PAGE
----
It had for years – both preceding and proceeding from the conference – been a habit of mine, while en route to the office in the morning on the Central Line from Ealing Broadway, to always read The Guardian newspaper. My focus, most times, was on the back pages – those detailing the incessant fluctuations of the financial markets; of course, the markets are the core upon which our economy has always rested so it’s always sensible – I have always thought – to check the pulse not just sporadically, but, well, every day. Some of you might consider this cynical, others might be thinking perhaps I had a bout of paranoia; but, in the wake of what was to happen just a few months down the road, my senses were quite justified in this regard. Anyway, on we go. It had occurred to me that there had been no shortage of jolts in the money markets during the run-up to 2007 and forecasters were telling us all sorts of things far, far, far from the truth: the extent, depth, breadth, intensity, and vastness of their evasiveness had just become too shocking for one to endure and I had a distinct sense of something that I could neither define or even properly conceive of. Like all decent doom mongers I began to make preparations for a Judgment Day I didn’t know would arrive and, if so, when. As a quite successful organisational psychologist I had, over the years, built up a web of contacts in the Smoke (as Londoners sometimes refer to their reluctantly beloved city) who were able to help me get contracts with companies that were, strangely, looking to downsize on their organisational structures while, simultaneously, maintaining their level of outputs. For this they needed management consultants – tried and trusted folks who knew how to keep a secret or two – so here, I thought, is my niche. In the event of my company closing down overnight, at least I’ll be secure; I am going to be a management consultant, I thought! How deluded I was.
In a gross bout of a not too ill-conceived anticipation of an incipient disaster, I accepted what short- to medium-term contracts I received and, first ensuring I would be financially stable for at least eighteen months, I applied for a redundancy. At the same time I set up a company – what that actually means is that I registered as a limited company – while I would, in actual fact, work on my laptop from the comfort of my own bed and High Street apartment – as and when would please me. Within three months I had been given a not too sizeable lump sum and a not too grand send-off party: I was launched. I hadn’t even left and already I was being assailed by the thought about what life as a management consultant would be like; that curiosity was soon extinguished when I arrived at my first contractor on a fine Monday morning and was asked if I would be so kind as to do their HR a small favour for which you will, Hamid, be lavishly reimbursed. And what, might I ask, am I to do, Liz – not her real name – for which you will reimburse me on top of my not insubstantial contractual fee? You’ll be fine, Hamid, we’d like you to give some of our temps the chop – there’s seventeen of them right now so just let us know how you’d like to schedule them. The chop? – was my retort, thinking Liz had made a bad joke about meat retailing. But Liz knew exactly what she was saying, being puckishly euphemistic in her choice of vocabulary. And that, ladies and gentlemen, is how it all began: my ill-fated – and inadvertent – step into the ever intriguing world of transition consultancy. More next week so, suitably, this is to be continued…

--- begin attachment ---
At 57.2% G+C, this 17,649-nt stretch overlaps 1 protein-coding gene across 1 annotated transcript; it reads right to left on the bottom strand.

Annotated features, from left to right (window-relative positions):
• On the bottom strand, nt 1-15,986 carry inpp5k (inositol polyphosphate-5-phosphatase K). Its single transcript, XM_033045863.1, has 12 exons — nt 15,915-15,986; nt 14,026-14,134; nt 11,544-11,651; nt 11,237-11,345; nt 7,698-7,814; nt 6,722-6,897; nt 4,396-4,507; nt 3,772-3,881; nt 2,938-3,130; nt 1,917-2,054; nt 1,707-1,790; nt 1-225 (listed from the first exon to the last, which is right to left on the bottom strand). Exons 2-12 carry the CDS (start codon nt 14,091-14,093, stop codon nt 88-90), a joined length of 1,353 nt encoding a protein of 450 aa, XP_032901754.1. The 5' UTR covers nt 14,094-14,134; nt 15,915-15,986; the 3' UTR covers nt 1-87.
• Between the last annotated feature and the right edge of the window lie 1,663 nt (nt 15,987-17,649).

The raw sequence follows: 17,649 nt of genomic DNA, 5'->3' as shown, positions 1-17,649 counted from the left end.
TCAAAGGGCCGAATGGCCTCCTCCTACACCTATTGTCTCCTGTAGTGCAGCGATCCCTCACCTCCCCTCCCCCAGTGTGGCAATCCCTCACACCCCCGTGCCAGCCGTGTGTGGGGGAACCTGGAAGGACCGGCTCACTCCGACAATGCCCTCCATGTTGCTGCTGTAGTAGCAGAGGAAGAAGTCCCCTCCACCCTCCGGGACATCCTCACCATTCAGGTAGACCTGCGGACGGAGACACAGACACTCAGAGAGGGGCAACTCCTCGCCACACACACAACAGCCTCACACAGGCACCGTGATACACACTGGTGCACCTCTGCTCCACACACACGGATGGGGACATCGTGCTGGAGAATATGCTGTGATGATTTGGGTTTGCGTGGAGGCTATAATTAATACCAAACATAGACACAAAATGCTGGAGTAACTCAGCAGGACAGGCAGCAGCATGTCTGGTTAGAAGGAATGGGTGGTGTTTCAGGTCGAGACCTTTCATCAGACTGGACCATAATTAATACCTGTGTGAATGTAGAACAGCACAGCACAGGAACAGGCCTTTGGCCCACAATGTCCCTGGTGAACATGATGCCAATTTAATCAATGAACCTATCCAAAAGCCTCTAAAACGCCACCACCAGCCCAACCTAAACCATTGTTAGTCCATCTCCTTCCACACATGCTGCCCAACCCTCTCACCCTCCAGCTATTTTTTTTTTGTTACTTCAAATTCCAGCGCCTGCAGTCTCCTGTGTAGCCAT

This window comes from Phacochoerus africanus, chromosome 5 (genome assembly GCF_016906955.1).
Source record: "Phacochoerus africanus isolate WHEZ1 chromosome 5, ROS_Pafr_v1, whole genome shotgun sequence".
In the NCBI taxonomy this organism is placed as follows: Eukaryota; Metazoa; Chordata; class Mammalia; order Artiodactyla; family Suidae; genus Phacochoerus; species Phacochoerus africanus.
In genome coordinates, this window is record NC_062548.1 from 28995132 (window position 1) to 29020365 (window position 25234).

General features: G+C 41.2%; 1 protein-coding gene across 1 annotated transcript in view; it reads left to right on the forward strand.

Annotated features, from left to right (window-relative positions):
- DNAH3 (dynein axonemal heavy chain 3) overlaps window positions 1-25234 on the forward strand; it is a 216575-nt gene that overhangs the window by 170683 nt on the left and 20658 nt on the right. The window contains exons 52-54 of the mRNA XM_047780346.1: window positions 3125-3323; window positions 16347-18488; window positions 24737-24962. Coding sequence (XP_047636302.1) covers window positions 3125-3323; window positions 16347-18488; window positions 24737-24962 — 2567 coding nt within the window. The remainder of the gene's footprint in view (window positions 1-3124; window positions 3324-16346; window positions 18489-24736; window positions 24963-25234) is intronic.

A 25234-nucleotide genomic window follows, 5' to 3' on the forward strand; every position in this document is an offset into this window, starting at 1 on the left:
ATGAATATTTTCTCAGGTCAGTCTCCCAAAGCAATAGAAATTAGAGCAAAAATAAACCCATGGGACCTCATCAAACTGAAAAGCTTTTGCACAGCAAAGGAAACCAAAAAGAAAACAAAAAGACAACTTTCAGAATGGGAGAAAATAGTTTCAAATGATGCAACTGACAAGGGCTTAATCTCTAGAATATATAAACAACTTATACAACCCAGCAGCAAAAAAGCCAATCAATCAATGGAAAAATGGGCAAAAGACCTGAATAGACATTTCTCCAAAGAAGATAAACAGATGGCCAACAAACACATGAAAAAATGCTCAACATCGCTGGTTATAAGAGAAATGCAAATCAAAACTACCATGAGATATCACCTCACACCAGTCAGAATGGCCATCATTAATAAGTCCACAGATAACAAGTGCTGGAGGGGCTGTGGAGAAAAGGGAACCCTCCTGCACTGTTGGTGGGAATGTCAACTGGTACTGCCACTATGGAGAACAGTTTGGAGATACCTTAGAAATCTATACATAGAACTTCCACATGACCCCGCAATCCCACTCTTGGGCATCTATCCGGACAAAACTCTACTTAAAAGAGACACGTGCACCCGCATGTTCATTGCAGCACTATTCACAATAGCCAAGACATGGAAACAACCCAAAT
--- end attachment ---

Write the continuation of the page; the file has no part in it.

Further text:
Copyright: Somalilandsun, 2016. www.somalilandsun.com
The author Hamid Shahid Khan is Managing Director at INTELIPAK Institute of Leadership, Training & Development